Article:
How is the feet-washing ritual observed during Lent? How many denominations actually do this, besides the Roman Catholic Church and the Church of England? What is significance of maintaining this tradition to the modern era, and can anyone get its feet washed or wash the feet of others?
When tied to a specific day of the church calendar, foot-washing is most often observed on Maundy Thursday, often in the evening. This day commemorates Jesus' Last Supper with the disciples before his crucifixion the next day. The Last Supper is the day Jesus washed his disciples' feet (see John 13:1-17).
Outside the more traditional churches, there is probably less consistency between local congregations as to whether the practice is observed. The manner of the foot-washing depends on the denomination as well as the local congregation. For example, the Pope traditionally washes the feet of twelve representative people. In an Anglican church, the minister may wash the feet of the whole congregation.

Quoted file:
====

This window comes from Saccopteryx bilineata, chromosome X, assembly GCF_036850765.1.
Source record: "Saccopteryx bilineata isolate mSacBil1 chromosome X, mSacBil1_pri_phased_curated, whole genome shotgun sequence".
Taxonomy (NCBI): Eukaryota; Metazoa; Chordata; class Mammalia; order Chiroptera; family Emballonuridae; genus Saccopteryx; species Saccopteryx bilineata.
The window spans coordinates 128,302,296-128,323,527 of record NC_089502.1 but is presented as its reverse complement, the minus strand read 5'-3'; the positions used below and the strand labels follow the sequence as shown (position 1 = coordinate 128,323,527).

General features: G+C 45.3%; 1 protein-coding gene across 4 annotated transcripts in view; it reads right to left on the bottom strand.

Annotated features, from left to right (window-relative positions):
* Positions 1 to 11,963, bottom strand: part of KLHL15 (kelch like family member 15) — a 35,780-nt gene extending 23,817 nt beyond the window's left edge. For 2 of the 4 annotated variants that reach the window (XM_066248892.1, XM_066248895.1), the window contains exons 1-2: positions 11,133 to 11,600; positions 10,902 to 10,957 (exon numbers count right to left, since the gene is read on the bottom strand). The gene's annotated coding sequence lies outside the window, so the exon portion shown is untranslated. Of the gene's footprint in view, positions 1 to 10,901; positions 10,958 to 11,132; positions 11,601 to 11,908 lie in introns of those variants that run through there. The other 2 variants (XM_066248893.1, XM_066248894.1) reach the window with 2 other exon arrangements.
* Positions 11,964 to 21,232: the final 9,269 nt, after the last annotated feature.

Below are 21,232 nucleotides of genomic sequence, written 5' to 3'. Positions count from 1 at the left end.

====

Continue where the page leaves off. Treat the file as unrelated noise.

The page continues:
For further information, see Rev. Ken Collins' page How to conduct a foot-washing service.
According to en.wikipedia.org , Foot washing is observed by many denominations, not only Roman Catholics. But in non-catholic denominations, the rite is not necessarily observed during Lent only.
Excerpt from Wikipedia:
In some churches, the Bishop may wash the feet of those newly ordained deacons.